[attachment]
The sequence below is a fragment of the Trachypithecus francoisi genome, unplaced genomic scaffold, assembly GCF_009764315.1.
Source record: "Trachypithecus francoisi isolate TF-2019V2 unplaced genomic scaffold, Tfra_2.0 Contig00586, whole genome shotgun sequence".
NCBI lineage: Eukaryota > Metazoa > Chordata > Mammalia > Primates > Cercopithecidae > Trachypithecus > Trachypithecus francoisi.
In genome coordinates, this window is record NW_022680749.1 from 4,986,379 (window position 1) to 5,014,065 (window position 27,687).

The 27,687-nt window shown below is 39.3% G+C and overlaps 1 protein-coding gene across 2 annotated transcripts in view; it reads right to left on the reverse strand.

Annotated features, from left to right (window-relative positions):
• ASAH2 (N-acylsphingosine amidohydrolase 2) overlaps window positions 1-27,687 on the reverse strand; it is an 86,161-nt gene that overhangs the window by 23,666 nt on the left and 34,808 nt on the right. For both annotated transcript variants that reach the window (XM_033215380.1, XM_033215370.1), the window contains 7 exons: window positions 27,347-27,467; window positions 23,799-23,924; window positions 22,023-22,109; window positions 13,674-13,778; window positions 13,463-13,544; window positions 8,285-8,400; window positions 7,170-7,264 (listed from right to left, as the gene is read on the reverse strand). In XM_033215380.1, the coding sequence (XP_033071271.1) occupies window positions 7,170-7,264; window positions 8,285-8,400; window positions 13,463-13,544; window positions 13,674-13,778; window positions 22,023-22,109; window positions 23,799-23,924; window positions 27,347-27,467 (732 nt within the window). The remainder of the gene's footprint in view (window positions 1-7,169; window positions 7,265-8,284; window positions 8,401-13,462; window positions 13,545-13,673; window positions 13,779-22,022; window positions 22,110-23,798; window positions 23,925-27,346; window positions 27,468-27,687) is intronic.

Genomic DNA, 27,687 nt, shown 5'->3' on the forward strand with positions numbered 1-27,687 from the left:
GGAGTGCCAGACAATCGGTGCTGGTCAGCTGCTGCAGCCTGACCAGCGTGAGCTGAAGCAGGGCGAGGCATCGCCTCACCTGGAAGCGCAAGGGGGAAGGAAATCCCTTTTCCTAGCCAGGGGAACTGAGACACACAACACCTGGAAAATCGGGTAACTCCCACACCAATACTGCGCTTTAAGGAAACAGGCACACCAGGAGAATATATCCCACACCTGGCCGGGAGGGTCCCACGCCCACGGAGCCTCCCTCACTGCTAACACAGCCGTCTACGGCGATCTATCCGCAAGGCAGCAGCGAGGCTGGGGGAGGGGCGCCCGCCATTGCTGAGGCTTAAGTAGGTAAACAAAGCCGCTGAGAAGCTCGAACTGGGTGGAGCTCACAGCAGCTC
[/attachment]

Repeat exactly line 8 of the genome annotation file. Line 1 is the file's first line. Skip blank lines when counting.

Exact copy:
Genomic DNA, 27,687 nt, shown 5'->3' on the forward strand with positions numbered 1-27,687 from the left: